Gardening has begun!

garden harvest time

Things will look a little different in the back yard this year. When we decided to take the house off the market this winter, we decided to make the backyard a mini farm, minus the sheep. We have big plans that will take a while to accomplish, but the first phase of those plans begins tomorrow. Raised beds! We are rearranging the yard to accommodate the shining sun at it’s best and are gong for high production with 10 4×4 raised beds. The compost/soil mixture is arriving via truck tomorrow morning. Half of the beds are built and ready to go.

beginnings of the raised bed garden

Of course the lawn still looks scrappy from winter, but that will change soon. Now we can actually get out there and do some yard work now that spring has sprung. Can you tell what the darling BF has covered up with the trellis? Yes, we got Satellite TV this winter. The cord still needs to be buried. We will be planting climbing flowers on the trellis. The birds and squirrels seem to like the change.

We plan to take down the garage with it’s failing, leaking roof and put up a small storage shed instead and use the existing cement floor for a roofed over patio. A small 8×6 green house will eventually be added on too, to help elongate the growing season. The remaining chain link fence will be yanked out and replaced with wooden privacy fence so that we can not always feel like we are in the city. Chickens, yes, we are hoping to have a few chickens for eggs and it appears that the city ordinance might allow for that. No roosters! We don’t want to make the neighbors upset or wake up to early ourselves.

First though, the soil must arrive. I just started planting some seeds in our indoor greenhouse. We converted our dining room with it’s Southern sun and big windows to a seed prep area and brought the full spectrum lights from their winter room downstairs (to keep all the herbs alive over the winter) to the dining room. I have the electric blanket on the table with a table cloth on it to work as a heating mat as these seeds need 70-80F to properly germinate and thrive. I am about 1 month behind on the seed planting, but it took me a while to get organized. Next year, I can do it all in the green house.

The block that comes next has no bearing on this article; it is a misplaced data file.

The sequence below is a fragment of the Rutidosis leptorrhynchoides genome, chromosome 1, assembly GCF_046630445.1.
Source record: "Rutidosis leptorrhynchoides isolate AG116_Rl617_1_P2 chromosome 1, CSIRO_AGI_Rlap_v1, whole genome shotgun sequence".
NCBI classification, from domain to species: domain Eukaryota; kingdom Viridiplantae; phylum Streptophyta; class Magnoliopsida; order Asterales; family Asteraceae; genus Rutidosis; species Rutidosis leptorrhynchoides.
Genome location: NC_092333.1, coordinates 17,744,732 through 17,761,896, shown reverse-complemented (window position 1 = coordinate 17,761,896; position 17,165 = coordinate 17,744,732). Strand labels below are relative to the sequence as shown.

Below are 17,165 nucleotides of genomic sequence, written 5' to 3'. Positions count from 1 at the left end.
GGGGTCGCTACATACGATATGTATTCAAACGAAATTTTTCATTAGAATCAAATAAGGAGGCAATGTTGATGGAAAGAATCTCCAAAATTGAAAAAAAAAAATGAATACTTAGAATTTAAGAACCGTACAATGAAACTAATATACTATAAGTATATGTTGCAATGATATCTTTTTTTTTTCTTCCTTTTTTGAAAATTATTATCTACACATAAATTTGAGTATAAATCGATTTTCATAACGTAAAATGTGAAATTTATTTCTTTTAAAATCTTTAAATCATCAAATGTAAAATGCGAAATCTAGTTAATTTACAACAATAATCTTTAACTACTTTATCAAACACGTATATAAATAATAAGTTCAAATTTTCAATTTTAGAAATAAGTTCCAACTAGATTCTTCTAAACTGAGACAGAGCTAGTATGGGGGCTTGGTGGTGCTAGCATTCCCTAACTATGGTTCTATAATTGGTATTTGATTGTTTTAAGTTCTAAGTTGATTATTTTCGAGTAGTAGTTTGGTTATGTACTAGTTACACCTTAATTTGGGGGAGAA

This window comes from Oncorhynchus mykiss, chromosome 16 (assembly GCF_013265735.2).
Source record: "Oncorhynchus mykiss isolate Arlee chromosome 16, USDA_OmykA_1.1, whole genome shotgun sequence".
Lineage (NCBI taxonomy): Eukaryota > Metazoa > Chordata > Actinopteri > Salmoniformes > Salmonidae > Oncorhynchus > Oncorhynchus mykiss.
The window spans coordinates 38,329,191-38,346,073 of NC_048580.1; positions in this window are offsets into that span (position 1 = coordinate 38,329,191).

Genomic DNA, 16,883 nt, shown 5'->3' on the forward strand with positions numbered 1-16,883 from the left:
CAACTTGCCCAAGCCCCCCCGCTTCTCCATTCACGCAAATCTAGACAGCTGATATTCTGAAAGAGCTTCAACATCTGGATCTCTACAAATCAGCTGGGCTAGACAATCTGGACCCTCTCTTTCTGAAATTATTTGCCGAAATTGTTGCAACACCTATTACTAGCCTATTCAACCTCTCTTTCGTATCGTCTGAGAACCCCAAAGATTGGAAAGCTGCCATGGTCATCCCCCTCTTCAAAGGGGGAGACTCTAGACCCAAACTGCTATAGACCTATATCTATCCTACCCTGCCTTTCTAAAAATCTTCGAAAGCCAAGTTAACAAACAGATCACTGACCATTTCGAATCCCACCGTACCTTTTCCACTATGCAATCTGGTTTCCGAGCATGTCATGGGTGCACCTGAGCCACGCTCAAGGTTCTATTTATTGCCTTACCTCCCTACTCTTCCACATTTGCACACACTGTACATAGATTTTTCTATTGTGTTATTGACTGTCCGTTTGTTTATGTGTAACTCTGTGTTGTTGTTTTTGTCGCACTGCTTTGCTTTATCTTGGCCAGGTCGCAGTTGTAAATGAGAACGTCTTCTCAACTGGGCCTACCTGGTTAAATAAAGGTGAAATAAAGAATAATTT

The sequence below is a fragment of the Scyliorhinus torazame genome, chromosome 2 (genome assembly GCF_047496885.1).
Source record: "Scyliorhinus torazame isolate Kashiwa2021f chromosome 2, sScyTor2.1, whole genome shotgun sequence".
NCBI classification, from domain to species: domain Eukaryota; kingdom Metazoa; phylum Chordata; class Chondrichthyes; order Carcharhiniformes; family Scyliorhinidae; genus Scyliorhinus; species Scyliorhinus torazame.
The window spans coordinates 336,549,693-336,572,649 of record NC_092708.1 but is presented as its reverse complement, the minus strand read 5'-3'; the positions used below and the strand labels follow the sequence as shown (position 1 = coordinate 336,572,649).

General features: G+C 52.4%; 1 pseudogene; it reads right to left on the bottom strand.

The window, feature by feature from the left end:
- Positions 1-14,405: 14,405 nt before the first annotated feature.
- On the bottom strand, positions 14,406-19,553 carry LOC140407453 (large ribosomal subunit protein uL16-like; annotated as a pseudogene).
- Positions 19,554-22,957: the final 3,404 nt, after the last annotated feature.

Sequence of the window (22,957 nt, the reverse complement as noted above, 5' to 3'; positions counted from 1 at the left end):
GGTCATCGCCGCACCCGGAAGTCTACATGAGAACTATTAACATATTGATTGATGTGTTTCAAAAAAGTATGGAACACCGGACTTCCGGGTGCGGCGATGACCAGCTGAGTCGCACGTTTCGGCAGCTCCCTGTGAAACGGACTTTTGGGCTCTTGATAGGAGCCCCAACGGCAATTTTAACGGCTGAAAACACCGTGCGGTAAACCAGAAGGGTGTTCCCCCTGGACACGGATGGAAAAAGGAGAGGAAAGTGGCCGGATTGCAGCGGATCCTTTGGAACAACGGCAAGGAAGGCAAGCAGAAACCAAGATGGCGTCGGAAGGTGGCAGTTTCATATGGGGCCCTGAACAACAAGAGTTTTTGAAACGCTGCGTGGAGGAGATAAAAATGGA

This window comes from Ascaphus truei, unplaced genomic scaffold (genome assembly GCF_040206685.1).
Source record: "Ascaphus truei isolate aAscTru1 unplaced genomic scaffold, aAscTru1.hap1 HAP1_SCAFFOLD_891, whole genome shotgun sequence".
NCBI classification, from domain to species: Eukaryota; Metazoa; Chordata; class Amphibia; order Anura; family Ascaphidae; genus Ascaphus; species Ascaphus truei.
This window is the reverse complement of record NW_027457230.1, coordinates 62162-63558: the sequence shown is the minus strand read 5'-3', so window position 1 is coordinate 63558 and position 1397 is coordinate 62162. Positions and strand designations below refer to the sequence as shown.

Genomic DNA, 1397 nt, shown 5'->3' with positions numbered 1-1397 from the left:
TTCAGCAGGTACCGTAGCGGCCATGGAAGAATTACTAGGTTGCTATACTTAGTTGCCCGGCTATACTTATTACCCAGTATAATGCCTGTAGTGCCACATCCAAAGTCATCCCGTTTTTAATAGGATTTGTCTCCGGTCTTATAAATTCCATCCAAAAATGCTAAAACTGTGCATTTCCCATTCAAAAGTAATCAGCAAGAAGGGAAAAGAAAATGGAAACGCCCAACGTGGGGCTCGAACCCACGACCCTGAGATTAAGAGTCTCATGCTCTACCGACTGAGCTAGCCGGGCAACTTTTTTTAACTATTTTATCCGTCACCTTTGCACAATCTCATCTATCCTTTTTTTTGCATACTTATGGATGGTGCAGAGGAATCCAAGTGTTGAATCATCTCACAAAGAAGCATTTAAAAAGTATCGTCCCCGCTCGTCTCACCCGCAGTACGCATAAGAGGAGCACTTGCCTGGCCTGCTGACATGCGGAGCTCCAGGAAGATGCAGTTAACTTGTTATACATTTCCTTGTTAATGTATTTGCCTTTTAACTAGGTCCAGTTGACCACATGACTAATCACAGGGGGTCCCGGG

Compost pile – we already have a good one going, but this pile will be composting all of our yard waste soon too, not just kitchen scraps. It will supply us with the nutrients we need for our garden plants.

the overwintered herbs

starting seeds

So, the process is underway, the thinking about it was the easy part, now it is time to get our hands dirty!

Maybe the cats will help us!

Clara on the warming mat for the garden starter

i’m out

Double Lemon Bars for all you tarty tooths out there

I don’t really have much of a sweet tooth, I have what you might call a tarty tooth. I love tarty cocktails and desserts. I like things spicy and on the hot side too and the tartness half of a dish cools the palate off quite nicely. These lemon bars fit the tarty bill perfectly.

GF lemon bars

I may have to make these again, this week. Perhaps I could cut the batch in half and find a 4×4 pan to bake them in. So tart, tangy, buttery and a hint of sweetness. I love lemon bars and have decided that I think they may be better than brownies for me. With a brownie, I want to eat 1 or 2 and then maybe 1 more the next day and I am done – unless they have raspberry in them. Lemon bars, on the other hand, I can barely keep away from and ate them all week. Ate them to the point of wondering, when does a lemon bar go bad? After all it is mostly lemon, eggs and sugar. Eggs being the worry point here, even if they are cooked. So cutting the batch in half will save me the worry trouble and the waist band, hopefully! This recipe is based on one I liked and altered from Bon Appetit several years ago.